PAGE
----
It came from “Elf,” a 2003 comedy about Buddy the Elf (Will Ferrell), who travels from the North Pole to Manhattan to find his real father. The first two-thirds of the film are hilarious; the last third ignores Ferrell to focus on a derivative action sequence involving Santa (Ed Asner) crash-landing in Central Park because his sleigh flies on Christmas spirit and, well, there’s just none left. At one point, Buddy’s half-brother, Michael, confronted with the real Santa, gets the toy he’s always wanted, and his sudden burst of Christmas spirit causes the sleigh to jump. Sensibly, Michael suggests that Santa reveal himself to the world to spread more Christmas spirit and get the sleigh going, but Santa poo-poos the notion. “The Christmas spirit is about believing, not seeing,” he says. “If the whole world saw me all would be lost.”
Why would it be lost? The movie doesn’t say. Wasn’t Michael’s burst of Christmas spirit about seeing, not believing? The movie doesn’t care. Faith is what matters. In a sense, the movie is urging us all to join the faith-based community. I stared at that old lefty, Ed Asner, on the screen and shook my head. “Say it ain’t so, Ed. Say it ain’t so.”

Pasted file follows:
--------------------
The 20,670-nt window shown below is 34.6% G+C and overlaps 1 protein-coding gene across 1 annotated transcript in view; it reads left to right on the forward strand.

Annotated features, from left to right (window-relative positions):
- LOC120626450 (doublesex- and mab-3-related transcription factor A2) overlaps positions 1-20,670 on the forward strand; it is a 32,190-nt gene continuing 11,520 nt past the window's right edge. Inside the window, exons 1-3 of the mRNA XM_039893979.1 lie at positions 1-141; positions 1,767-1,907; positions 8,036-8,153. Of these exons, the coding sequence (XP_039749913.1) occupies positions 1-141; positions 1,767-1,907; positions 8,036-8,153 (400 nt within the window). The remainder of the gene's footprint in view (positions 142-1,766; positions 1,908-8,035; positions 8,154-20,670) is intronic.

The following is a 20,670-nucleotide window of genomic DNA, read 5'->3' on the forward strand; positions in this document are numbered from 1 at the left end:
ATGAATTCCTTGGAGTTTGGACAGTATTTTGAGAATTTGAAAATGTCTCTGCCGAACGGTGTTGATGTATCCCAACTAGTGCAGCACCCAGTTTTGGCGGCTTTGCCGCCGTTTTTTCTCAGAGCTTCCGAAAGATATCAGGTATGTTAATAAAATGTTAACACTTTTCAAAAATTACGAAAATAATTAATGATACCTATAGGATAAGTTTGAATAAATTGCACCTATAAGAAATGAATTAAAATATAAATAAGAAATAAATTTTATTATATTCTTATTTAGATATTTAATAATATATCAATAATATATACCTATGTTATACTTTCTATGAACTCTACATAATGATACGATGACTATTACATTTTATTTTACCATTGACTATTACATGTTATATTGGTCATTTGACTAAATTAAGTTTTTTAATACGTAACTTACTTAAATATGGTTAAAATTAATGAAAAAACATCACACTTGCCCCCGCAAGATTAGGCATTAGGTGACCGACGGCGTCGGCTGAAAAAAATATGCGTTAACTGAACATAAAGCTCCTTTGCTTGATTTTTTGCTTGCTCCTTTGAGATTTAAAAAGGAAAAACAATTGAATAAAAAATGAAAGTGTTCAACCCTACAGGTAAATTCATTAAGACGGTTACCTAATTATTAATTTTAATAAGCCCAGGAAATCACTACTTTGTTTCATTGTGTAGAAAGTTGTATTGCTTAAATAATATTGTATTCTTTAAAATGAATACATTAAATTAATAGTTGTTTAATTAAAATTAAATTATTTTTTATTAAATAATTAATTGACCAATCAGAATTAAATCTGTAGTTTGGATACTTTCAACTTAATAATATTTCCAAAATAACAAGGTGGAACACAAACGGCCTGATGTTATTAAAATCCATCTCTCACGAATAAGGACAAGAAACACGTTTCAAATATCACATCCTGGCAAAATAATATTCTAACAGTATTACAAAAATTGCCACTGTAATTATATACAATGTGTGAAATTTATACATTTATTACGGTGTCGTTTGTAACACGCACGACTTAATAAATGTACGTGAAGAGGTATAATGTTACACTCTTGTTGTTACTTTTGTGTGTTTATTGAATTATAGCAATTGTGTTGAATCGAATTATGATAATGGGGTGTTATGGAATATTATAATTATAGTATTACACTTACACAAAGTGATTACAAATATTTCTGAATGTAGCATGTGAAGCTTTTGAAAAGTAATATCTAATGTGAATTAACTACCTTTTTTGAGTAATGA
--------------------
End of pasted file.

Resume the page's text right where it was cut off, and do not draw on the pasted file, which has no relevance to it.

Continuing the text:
Sharper admonitions to leave the reality-based community followed. In “The Santa Clause,” a little elf girl at the North Pole tells the new Santa Claus, Tim Allen, “Seeing isn’t believing. Believing is seeing.” The theme of the classic “Miracle on 34th Street” turns out to be: “Faith is believing in things when common sense tells you not to.” And in this year’s “The Polar Express,” the conductor tells a little boy, “Sometimes the most real things in this world are the things we can't see.” Like WMDs, I suppose.
All of these lines are, of course, variations of Hebrews 11:1 – “Now faith is the substance of things hoped for, the evidence of things not seen” – and all of them appear in movies about Santa Claus. The irony here is two-fold.
Who’s Santa? A secular, consumerist replacement for Jesus. How does Hollywood dramatize him? By relying on the Bible. That’s a nice alley-oop.